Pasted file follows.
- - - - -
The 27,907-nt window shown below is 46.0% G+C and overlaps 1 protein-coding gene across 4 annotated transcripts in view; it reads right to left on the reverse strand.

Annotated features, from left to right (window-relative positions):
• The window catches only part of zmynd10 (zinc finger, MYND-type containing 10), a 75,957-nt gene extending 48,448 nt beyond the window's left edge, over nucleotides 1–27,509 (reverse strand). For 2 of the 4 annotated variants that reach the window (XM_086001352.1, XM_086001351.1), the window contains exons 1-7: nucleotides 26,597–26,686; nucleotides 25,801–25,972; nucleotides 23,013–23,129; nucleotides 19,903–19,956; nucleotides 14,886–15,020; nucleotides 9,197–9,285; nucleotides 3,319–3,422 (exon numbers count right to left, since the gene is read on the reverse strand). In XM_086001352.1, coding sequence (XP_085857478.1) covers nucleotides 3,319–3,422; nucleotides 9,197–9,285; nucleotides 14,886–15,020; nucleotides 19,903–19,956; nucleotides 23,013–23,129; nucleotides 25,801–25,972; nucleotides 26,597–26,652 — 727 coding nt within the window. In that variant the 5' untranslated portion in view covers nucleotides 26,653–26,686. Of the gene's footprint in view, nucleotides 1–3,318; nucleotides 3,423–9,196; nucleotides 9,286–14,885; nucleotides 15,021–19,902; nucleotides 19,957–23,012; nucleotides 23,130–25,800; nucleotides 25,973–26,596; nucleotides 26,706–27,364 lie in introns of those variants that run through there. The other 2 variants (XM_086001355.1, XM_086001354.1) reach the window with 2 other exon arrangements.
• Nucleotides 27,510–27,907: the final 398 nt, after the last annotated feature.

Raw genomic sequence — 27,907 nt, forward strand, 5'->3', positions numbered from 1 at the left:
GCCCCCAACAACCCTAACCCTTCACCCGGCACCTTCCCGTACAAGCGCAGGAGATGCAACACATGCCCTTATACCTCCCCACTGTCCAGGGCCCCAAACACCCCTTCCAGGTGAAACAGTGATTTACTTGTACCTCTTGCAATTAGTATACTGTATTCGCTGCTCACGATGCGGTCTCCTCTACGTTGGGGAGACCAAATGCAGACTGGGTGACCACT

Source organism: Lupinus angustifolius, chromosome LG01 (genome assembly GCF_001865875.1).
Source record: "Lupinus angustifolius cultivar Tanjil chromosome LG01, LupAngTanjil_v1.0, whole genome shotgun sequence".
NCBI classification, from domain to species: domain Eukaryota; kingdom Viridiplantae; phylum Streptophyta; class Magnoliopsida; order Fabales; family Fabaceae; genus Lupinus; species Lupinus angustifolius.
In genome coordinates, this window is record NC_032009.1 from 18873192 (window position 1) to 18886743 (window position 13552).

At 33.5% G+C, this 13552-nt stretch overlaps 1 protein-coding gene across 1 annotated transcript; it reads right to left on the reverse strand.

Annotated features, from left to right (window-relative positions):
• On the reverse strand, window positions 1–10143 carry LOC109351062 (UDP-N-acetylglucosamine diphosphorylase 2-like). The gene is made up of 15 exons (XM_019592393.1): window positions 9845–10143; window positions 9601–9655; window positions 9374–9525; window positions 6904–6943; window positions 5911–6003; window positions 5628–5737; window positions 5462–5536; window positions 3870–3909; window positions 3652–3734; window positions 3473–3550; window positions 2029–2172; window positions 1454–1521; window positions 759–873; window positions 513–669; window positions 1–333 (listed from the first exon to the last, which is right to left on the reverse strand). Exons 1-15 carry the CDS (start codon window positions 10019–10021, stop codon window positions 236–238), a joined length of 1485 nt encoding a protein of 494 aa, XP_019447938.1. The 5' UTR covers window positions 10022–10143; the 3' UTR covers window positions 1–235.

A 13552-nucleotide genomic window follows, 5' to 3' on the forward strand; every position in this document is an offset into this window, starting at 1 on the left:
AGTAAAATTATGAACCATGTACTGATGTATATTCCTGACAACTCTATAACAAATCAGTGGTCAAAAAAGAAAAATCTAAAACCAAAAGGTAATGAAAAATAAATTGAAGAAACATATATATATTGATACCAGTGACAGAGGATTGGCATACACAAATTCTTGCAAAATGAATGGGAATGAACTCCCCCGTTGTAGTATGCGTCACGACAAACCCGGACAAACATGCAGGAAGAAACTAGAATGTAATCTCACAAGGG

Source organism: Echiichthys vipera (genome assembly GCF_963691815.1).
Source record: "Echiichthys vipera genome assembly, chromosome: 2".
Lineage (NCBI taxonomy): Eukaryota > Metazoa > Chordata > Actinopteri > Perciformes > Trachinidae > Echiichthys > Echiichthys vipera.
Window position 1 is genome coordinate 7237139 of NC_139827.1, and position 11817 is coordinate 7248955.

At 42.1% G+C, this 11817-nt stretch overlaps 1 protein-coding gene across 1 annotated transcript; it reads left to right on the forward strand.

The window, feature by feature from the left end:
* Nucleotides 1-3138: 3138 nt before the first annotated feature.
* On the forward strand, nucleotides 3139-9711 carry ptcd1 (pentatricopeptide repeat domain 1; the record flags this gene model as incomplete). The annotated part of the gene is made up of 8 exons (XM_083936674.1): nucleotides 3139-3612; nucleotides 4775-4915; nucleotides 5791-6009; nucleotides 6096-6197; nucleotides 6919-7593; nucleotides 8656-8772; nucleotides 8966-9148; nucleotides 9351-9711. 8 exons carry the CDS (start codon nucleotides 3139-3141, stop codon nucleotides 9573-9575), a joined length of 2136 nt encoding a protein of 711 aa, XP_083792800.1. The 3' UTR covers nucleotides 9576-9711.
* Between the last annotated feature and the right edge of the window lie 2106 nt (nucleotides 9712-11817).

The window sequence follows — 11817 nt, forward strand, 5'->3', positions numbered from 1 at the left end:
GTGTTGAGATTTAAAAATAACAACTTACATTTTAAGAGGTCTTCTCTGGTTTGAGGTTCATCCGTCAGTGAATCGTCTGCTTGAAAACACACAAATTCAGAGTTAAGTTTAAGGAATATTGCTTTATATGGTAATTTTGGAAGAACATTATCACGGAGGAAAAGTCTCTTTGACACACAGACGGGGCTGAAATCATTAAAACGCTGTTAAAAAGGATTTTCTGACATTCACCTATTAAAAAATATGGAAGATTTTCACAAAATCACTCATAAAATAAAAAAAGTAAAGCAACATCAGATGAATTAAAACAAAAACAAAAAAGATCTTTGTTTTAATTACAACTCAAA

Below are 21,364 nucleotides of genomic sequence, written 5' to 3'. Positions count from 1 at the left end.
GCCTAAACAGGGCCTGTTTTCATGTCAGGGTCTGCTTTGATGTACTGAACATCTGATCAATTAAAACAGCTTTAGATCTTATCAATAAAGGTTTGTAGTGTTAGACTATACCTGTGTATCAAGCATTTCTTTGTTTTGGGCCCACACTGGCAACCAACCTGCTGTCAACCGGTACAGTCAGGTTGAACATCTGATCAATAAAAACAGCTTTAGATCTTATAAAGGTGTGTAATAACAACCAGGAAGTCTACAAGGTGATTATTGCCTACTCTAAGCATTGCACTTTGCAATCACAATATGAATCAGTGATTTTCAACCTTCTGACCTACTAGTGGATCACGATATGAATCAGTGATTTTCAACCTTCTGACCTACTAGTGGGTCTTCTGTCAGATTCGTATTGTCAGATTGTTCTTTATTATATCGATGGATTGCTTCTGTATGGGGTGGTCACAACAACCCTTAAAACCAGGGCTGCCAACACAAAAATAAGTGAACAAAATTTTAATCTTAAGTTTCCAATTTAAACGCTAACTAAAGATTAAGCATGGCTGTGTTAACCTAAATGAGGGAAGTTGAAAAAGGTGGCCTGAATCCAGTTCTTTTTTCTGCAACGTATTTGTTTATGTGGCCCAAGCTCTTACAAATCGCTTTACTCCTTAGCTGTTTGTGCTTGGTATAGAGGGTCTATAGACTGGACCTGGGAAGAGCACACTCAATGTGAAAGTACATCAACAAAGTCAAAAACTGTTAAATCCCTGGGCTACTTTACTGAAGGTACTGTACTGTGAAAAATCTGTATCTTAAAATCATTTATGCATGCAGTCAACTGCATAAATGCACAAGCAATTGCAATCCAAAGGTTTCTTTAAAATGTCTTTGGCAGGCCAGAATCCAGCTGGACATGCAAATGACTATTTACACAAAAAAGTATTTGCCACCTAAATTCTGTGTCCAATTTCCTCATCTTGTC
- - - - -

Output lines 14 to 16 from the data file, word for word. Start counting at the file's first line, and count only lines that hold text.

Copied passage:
A 13552-nucleotide genomic window follows, 5' to 3' on the forward strand; every position in this document is an offset into this window, starting at 1 on the left:
AGTAAAATTATGAACCATGTACTGATGTATATTCCTGACAACTCTATAACAAATCAGTGGTCAAAAAAGAAAAATCTAAAACCAAAAGGTAATGAAAAATAAATTGAAGAAACATATATATATTGATACCAGTGACAGAGGATTGGCATACACAAATTCTTGCAAAATGAATGGGAATGAACTCCCCCGTTGTAGTATGCGTCACGACAAACCCGGACAAACATGCAGGAAGAAACTAGAATGTAATCTCACAAGGG

Source organism: Echiichthys vipera (genome assembly GCF_963691815.1).